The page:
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New terminal opens at the Port of Pascagoula

(L-R): Mark McAndrews, Port Director; Jason Eberstein, Enviva; Captain Zbigniew Gara of the UBC Sacramento; Randy Bosarge, President, Jackson County Board of Supervisors, at the Port of Pascagoula in front of the UBC Sacramento

Posted on December 6, 2022

Enviva Inc. (NYSE: EVA), the world’s leading producer of sustainably sourced woody biomass, held a ceremonial ribbon cutting at its recently opened marine export terminal at the Port of Pascagoula, Miss., on November 30.

The event commemorates Enviva’s commitment to deliver positive economic impact, growth, and green jobs to Mississippi, as well as the company’s mission to reduce greenhouse gas emissions on a lifecycle basis in power, heat, and heavy industry domestically and abroad.

Enviva owns and operates the deep-water marine terminal in the Bayou Casotte Harbor in Jackson County, Miss., in partnership with Jackson County Port Authority. Since 2019, the port authority and Enviva have invested over $90 million to build the terminal at the Port of Pascagoula, which can receive product by rail, barge, and truck as well as support Panamax-sized vessels.

The facility includes two wood pellet storage domes with a total storage capacity of 90,000 metric tons. Enviva plans to export wood pellets, sustainably sourced from local, well-managed working forests, from the now fully operational Port of Pascagoula terminal to power and utility customers across Asia, Europe, and the Caribbean—with a majority of the terminal’s future shipments slated for Japan.

“The future has never looked brighter for green jobs, green investment, and the global need to implement true climate change solutions into international economies and supply chains,” said Thomas Meth, president and CEO of Enviva. “Supplying the global demand for more renewable, dispatchable, alternative energy sources continues to be made possible by the dedicated men and woman in southern Mississippi that transport Enviva’s product reliably and safely around the world. Now operational, we will be regularly sending off ships filled with our sustainably sourced wood pellets made in Mississippi by Mississippians.”

To date, Enviva employs nearly 30 people at the Port of Pascagoula and indirectly supports more than 400 jobs across Jackson, Harrison, and George counties. The terminal at the Port of Pascagoula serves as the shipment point for Enviva’s newly formed “Pascagoula Cluster” which includes Enviva’s Lucedale, Mississippi plant as well as Enviva’s forthcoming plants in Epes, Alabama and Bond, Miss.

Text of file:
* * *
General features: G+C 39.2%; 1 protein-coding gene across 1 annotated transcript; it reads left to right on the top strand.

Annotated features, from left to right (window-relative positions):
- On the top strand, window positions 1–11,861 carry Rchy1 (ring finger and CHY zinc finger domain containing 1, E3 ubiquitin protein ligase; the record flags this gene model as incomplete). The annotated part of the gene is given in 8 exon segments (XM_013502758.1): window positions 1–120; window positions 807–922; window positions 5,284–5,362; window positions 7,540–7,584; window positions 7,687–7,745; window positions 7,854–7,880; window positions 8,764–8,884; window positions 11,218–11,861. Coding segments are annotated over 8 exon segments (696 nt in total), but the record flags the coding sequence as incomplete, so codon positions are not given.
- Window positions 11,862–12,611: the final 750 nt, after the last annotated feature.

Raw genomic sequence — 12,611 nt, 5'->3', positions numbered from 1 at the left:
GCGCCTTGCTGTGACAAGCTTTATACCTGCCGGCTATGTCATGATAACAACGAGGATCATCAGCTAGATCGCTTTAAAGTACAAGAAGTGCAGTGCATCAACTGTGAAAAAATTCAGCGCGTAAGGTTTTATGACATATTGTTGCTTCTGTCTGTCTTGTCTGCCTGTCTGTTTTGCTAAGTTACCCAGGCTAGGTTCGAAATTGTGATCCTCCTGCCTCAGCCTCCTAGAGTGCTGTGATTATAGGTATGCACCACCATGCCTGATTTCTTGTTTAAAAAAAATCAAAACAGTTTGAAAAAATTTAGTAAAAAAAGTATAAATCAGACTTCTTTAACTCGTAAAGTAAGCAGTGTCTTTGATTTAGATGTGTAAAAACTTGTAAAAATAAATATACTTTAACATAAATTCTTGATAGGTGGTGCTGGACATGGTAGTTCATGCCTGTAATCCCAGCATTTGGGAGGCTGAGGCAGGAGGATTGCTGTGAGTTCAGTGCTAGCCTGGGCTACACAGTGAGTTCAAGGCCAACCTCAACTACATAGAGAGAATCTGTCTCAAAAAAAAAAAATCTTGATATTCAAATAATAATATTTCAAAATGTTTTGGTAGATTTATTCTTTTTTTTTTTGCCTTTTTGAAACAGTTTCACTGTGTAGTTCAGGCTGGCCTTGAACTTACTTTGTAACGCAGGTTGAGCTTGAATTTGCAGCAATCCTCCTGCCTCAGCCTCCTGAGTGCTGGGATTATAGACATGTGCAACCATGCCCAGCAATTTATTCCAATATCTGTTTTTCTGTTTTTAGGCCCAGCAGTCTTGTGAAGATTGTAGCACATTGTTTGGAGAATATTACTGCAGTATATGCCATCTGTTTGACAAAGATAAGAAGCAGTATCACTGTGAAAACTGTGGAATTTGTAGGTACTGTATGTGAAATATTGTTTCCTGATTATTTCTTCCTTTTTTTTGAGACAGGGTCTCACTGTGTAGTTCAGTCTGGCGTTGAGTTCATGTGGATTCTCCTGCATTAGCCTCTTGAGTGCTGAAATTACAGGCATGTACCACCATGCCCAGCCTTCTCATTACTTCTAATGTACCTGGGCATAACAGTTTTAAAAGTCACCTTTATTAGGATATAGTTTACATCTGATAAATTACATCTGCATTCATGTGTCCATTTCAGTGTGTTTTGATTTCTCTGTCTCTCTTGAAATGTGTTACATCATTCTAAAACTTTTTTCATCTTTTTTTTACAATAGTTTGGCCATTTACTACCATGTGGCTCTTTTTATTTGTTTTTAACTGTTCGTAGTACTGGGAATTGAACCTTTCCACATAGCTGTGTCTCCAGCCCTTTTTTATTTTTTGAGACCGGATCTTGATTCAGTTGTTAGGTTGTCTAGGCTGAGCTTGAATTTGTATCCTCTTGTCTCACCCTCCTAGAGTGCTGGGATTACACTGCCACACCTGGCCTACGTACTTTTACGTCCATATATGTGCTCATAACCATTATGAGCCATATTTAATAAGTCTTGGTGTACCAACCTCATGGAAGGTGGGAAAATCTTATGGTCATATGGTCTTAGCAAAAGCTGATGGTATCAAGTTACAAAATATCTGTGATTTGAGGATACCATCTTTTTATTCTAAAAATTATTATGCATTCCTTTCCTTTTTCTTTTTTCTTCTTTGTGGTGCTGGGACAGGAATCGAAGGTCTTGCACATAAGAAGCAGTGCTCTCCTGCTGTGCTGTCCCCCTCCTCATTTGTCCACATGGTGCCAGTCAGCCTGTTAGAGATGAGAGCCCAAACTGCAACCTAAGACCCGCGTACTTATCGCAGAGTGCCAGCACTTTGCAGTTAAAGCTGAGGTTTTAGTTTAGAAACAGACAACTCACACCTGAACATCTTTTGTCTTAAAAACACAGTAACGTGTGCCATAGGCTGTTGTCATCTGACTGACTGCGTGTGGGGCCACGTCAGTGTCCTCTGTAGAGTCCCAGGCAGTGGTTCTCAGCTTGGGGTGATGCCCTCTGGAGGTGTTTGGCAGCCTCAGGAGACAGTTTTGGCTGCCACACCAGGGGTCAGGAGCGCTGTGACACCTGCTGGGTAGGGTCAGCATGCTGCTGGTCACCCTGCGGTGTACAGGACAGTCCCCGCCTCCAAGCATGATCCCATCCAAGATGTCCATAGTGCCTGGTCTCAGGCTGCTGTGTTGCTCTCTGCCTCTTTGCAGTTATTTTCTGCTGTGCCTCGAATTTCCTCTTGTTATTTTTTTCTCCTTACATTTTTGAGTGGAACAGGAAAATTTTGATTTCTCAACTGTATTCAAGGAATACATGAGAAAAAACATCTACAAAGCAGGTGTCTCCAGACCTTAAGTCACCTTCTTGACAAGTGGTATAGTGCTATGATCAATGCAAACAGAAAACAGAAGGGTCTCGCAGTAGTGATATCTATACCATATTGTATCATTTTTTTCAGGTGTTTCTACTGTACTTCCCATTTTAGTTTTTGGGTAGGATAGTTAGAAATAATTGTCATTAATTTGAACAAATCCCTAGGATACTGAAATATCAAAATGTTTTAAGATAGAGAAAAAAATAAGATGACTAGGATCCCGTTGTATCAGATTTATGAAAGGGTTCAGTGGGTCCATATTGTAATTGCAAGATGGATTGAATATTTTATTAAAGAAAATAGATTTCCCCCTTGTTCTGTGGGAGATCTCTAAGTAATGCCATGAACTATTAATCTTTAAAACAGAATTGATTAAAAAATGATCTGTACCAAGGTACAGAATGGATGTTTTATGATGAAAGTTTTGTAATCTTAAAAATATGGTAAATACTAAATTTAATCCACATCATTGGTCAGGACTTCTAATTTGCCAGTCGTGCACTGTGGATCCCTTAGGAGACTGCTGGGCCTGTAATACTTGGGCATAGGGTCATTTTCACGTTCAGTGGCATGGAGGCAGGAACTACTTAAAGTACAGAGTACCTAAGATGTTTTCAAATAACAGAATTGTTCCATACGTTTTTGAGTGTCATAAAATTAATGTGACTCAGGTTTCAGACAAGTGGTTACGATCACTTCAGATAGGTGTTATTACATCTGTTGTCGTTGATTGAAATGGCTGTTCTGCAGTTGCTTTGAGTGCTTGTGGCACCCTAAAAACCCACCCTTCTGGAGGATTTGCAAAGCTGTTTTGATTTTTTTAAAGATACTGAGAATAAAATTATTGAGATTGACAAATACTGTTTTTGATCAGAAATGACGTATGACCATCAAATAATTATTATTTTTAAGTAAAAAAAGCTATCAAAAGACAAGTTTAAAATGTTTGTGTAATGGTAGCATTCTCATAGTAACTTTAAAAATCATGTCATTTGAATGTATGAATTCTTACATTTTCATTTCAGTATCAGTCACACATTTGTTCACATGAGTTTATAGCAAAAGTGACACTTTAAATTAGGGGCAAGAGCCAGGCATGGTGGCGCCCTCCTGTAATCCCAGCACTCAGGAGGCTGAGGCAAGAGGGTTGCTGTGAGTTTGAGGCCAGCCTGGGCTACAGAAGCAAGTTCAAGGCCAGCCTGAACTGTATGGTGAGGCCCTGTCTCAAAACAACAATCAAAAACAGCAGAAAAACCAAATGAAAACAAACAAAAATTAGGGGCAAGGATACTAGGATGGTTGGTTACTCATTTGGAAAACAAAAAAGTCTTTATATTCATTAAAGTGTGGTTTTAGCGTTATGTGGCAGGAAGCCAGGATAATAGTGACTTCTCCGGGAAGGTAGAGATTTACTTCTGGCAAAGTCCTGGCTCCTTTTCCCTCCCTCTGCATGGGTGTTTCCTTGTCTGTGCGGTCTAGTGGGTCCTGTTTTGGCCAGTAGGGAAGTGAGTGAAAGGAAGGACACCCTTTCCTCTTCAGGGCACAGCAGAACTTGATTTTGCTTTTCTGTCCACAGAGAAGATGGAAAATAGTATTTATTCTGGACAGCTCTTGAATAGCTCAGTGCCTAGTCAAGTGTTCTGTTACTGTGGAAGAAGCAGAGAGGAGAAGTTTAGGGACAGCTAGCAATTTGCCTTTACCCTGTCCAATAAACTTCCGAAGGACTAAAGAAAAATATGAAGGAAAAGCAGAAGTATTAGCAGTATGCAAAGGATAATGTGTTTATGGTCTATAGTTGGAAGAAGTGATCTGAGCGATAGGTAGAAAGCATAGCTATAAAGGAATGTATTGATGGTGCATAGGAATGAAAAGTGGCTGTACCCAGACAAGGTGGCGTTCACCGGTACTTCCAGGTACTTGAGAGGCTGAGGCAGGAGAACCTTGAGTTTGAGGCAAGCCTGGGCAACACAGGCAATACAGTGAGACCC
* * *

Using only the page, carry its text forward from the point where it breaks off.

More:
“This new terminal is a win for Pascagoula, our Gulf Coast, and all of Mississippi,” said Gov. Tate Reeves. “Its opening not only further strengthens supply chain infrastructure but expands our economic contributions to the global energy market. Congratulations to Enviva on this exciting launch and I look forward to seeing these Mississippi-made products shared with the world.”

“Enviva has been a great partner in developing and opening the terminal at the Port of Pascagoula, further connecting the Magnolia State to international markets,” said Port Director Mark McAndrews. “Enviva cares about the communities they serve, the people they employ, and the product they produce, which reduces greenhouse gas emissions on a lifecycle basis in homes and industries across the world.”

“Jackson County recognizes Enviva’s confidence in our county and the State of Mississippi with this symbiotic public-private partnership,” said Ken Taylor, Jackson County Board of Supervisors. “The combined investment by Enviva and our port authority provides much needed jobs and economic growth for Jackson, Harrison, and George counties. Let us grow together!”

To date, Enviva’s sustainably sourced woody biomass is predominately used to accelerate the global energy transition and to de-fossilize power and heat generation; however, modern biomass is increasingly being used as a renewable alternative in hard-to-abate sectors like steel, cement, lime, chemicals, and aviation fuel. Looking ahead, Enviva plans to double its production capacity over the next four to five years, from 6.2 million metric tons per year to approximately 13 million MTPY, further solidifying the Port of Pascagoula as an operational and geographical asset for decades to come.


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